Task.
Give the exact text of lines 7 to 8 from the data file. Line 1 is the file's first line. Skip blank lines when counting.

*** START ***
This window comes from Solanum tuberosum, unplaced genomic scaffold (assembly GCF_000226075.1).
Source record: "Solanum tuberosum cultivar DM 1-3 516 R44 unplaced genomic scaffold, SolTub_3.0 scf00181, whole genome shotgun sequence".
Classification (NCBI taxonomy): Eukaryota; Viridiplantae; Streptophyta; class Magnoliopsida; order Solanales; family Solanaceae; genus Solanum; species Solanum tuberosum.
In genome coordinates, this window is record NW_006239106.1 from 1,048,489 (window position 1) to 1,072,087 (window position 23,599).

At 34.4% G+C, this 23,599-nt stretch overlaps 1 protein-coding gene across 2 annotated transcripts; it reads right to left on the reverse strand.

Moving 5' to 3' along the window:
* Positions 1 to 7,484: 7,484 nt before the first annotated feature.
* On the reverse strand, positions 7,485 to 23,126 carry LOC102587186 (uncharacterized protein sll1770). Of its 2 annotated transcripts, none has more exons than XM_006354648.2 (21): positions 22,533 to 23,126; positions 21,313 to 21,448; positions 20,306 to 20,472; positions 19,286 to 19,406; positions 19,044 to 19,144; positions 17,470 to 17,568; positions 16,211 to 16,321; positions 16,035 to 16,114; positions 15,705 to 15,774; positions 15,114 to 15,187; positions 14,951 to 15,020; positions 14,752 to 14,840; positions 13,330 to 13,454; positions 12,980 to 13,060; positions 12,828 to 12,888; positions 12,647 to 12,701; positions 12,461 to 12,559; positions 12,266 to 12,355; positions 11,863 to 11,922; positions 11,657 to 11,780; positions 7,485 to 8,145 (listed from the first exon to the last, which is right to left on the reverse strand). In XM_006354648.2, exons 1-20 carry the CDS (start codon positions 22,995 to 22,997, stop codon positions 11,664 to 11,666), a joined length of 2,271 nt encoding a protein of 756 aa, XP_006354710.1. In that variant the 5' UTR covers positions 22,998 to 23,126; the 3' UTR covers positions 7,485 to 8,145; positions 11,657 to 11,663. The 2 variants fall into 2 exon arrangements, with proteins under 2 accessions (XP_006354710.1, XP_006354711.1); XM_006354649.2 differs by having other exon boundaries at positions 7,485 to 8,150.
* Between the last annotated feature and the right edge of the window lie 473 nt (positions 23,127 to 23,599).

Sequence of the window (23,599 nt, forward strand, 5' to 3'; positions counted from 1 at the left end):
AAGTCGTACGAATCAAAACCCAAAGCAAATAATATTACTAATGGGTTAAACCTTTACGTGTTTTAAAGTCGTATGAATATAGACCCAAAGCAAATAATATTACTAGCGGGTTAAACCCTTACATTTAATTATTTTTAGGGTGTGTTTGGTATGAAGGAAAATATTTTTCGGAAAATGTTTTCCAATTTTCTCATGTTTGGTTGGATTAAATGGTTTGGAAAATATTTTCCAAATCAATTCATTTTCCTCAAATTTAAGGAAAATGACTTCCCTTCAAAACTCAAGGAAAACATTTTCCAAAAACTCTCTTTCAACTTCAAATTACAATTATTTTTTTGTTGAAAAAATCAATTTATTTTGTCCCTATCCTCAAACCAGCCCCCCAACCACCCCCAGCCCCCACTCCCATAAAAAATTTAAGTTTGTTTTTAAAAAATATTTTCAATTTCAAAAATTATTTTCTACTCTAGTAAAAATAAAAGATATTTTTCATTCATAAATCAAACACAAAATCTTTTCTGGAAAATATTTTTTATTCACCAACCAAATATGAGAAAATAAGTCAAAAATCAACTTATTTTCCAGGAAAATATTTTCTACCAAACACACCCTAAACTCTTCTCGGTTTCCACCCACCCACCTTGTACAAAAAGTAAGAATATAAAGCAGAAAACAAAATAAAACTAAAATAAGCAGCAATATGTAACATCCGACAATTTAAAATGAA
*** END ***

* Positions 1 to 7,484: 7,484 nt before the first annotated feature.
* On the reverse strand, positions 7,485 to 23,126 carry LOC102587186 (uncharacterized protein sll1770). Of its 2 annotated transcripts, none has more exons than XM_006354648.2 (21): positions 22,533 to 23,126; positions 21,313 to 21,448; positions 20,306 to 20,472; positions 19,286 to 19,406; positions 19,044 to 19,144; positions 17,470 to 17,568; positions 16,211 to 16,321; positions 16,035 to 16,114; positions 15,705 to 15,774; positions 15,114 to 15,187; positions 14,951 to 15,020; positions 14,752 to 14,840; positions 13,330 to 13,454; positions 12,980 to 13,060; positions 12,828 to 12,888; positions 12,647 to 12,701; positions 12,461 to 12,559; positions 12,266 to 12,355; positions 11,863 to 11,922; positions 11,657 to 11,780; positions 7,485 to 8,145 (listed from the first exon to the last, which is right to left on the reverse strand). In XM_006354648.2, exons 1-20 carry the CDS (start codon positions 22,995 to 22,997, stop codon positions 11,664 to 11,666), a joined length of 2,271 nt encoding a protein of 756 aa, XP_006354710.1. In that variant the 5' UTR covers positions 22,998 to 23,126; the 3' UTR covers positions 7,485 to 8,145; positions 11,657 to 11,663. The 2 variants fall into 2 exon arrangements, with proteins under 2 accessions (XP_006354710.1, XP_006354711.1); XM_006354649.2 differs by having other exon boundaries at positions 7,485 to 8,150.